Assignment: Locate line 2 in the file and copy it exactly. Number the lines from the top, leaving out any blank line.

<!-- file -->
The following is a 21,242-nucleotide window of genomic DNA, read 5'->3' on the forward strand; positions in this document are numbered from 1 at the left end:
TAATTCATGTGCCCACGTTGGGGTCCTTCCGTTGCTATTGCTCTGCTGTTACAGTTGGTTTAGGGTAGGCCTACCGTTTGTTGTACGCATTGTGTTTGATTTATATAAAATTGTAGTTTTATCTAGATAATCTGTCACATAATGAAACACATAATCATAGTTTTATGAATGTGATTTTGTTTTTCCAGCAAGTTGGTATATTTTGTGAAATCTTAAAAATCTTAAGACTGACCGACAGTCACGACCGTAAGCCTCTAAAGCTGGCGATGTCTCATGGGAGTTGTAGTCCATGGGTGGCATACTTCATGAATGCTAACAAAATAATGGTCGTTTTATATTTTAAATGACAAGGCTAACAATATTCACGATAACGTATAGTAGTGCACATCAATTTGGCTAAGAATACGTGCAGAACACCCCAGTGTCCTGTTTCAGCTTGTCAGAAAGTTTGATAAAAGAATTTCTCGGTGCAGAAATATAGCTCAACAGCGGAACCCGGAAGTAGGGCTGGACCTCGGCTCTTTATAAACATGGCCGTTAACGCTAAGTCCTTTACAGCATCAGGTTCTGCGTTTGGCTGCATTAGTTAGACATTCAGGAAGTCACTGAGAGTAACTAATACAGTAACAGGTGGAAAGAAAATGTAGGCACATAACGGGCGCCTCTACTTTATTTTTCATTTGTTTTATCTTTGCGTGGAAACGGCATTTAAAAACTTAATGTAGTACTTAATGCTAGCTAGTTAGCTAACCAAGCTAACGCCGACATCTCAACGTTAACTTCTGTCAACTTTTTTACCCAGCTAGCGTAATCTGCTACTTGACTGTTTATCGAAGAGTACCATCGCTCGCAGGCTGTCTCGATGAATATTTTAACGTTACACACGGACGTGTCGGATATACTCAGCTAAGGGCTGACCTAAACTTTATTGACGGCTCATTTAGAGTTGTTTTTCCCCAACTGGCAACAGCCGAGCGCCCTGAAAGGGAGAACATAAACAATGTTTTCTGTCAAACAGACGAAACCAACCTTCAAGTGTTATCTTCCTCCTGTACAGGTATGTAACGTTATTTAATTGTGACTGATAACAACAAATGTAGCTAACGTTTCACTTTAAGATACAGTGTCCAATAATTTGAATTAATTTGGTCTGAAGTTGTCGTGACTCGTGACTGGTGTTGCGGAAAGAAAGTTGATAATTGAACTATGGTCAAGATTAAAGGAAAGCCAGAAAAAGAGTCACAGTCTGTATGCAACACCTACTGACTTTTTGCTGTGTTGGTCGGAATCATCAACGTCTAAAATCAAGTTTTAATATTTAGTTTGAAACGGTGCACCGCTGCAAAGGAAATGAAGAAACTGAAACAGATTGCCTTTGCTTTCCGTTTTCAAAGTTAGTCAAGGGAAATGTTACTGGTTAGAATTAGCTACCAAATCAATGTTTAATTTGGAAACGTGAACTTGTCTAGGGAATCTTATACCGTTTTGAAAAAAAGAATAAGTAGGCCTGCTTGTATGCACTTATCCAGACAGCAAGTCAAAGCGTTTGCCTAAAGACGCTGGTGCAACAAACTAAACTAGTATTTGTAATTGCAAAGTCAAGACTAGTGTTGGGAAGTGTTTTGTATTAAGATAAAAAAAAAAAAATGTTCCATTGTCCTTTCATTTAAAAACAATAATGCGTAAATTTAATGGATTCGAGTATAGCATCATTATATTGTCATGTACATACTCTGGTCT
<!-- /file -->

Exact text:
TAATTCATGTGCCCACGTTGGGGTCCTTCCGTTGCTATTGCTCTGCTGTTACAGTTGGTTTAGGGTAGGCCTACCGTTTGTTGTACGCATTGTGTTTGATTTATATAAAATTGTAGTTTTATCTAGATAATCTGTCACATAATGAAACACATAATCATAGTTTTATGAATGTGATTTTGTTTTTCCAGCAAGTTGGTATATTTTGTGAAATCTTAAAAATCTTAAGACTGACCGACAGTCACGACCGTAAGCCTCTAAAGCTGGCGATGTCTCATGGGAGTTGTAGTCCATGGGTGGCATACTTCATGAATGCTAACAAAATAATGGTCGTTTTATATTTTAAATGACAAGGCTAACAATATTCACGATAACGTATAGTAGTGCACATCAATTTGGCTAAGAATACGTGCAGAACACCCCAGTGTCCTGTTTCAGCTTGTCAGAAAGTTTGATAAAAGAATTTCTCGGTGCAGAAATATAGCTCAACAGCGGAACCCGGAAGTAGGGCTGGACCTCGGCTCTTTATAAACATGGCCGTTAACGCTAAGTCCTTTACAGCATCAGGTTCTGCGTTTGGCTGCATTAGTTAGACATTCAGGAAGTCACTGAGAGTAACTAATACAGTAACAGGTGGAAAGAAAATGTAGGCACATAACGGGCGCCTCTACTTTATTTTTCATTTGTTTTATCTTTGCGTGGAAACGGCATTTAAAAACTTAATGTAGTACTTAATGCTAGCTAGTTAGCTAACCAAGCTAACGCCGACATCTCAACGTTAACTTCTGTCAACTTTTTTACCCAGCTAGCGTAATCTGCTACTTGACTGTTTATCGAAGAGTACCATCGCTCGCAGGCTGTCTCGATGAATATTTTAACGTTACACACGGACGTGTCGGATATACTCAGCTAAGGGCTGACCTAAACTTTATTGACGGCTCATTTAGAGTTGTTTTTCCCCAACTGGCAACAGCCGAGCGCCCTGAAAGGGAGAACATAAACAATGTTTTCTGTCAAACAGACGAAACCAACCTTCAAGTGTTATCTTCCTCCTGTACAGGTATGTAACGTTATTTAATTGTGACTGATAACAACAAATGTAGCTAACGTTTCACTTTAAGATACAGTGTCCAATAATTTGAATTAATTTGGTCTGAAGTTGTCGTGACTCGTGACTGGTGTTGCGGAAAGAAAGTTGATAATTGAACTATGGTCAAGATTAAAGGAAAGCCAGAAAAAGAGTCACAGTCTGTATGCAACACCTACTGACTTTTTGCTGTGTTGGTCGGAATCATCAACGTCTAAAATCAAGTTTTAATATTTAGTTTGAAACGGTGCACCGCTGCAAAGGAAATGAAGAAACTGAAACAGATTGCCTTTGCTTTCCGTTTTCAAAGTTAGTCAAGGGAAATGTTACTGGTTAGAATTAGCTACCAAATCAATGTTTAATTTGGAAACGTGAACTTGTCTAGGGAATCTTATACCGTTTTGAAAAAAAGAATAAGTAGGCCTGCTTGTATGCACTTATCCAGACAGCAAGTCAAAGCGTTTGCCTAAAGACGCTGGTGCAACAAACTAAACTAGTATTTGTAATTGCAAAGTCAAGACTAGTGTTGGGAAGTGTTTTGTATTAAGATAAAAAAAAAAAAATGTTCCATTGTCCTTTCATTTAAAAACAATAATGCGTAAATTTAATGGATTCGAGTATAGCATCATTATATTGTCATGTACATACTCTGGTCT